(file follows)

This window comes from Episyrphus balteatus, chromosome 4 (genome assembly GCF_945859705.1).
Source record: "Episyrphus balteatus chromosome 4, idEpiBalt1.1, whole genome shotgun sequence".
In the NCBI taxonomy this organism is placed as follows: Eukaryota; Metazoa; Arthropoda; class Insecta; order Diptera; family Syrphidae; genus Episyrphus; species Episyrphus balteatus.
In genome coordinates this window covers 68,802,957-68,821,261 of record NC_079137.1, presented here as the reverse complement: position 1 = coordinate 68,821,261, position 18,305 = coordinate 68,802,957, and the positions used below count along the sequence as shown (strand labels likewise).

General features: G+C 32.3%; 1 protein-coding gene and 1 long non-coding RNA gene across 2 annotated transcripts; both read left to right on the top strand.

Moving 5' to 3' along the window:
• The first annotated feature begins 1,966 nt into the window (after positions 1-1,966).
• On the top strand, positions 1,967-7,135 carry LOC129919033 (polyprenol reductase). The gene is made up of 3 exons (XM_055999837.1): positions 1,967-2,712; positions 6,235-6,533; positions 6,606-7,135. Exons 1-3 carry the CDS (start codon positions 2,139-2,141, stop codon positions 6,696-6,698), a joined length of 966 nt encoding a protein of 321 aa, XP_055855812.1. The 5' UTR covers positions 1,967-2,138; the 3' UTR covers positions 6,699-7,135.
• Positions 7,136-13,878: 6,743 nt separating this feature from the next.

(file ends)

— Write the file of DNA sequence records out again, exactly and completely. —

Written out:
This window comes from Episyrphus balteatus, chromosome 4 (genome assembly GCF_945859705.1).
Source record: "Episyrphus balteatus chromosome 4, idEpiBalt1.1, whole genome shotgun sequence".
In the NCBI taxonomy this organism is placed as follows: Eukaryota; Metazoa; Arthropoda; class Insecta; order Diptera; family Syrphidae; genus Episyrphus; species Episyrphus balteatus.
In genome coordinates this window covers 68,802,957-68,821,261 of record NC_079137.1, presented here as the reverse complement: position 1 = coordinate 68,821,261, position 18,305 = coordinate 68,802,957, and the positions used below count along the sequence as shown (strand labels likewise).

General features: G+C 32.3%; 1 protein-coding gene and 1 long non-coding RNA gene across 2 annotated transcripts; both read left to right on the top strand.

Moving 5' to 3' along the window:
• The first annotated feature begins 1,966 nt into the window (after positions 1-1,966).
• On the top strand, positions 1,967-7,135 carry LOC129919033 (polyprenol reductase). The gene is made up of 3 exons (XM_055999837.1): positions 1,967-2,712; positions 6,235-6,533; positions 6,606-7,135. Exons 1-3 carry the CDS (start codon positions 2,139-2,141, stop codon positions 6,696-6,698), a joined length of 966 nt encoding a protein of 321 aa, XP_055855812.1. The 5' UTR covers positions 1,967-2,138; the 3' UTR covers positions 6,699-7,135.
• Positions 7,136-13,878: 6,743 nt separating this feature from the next.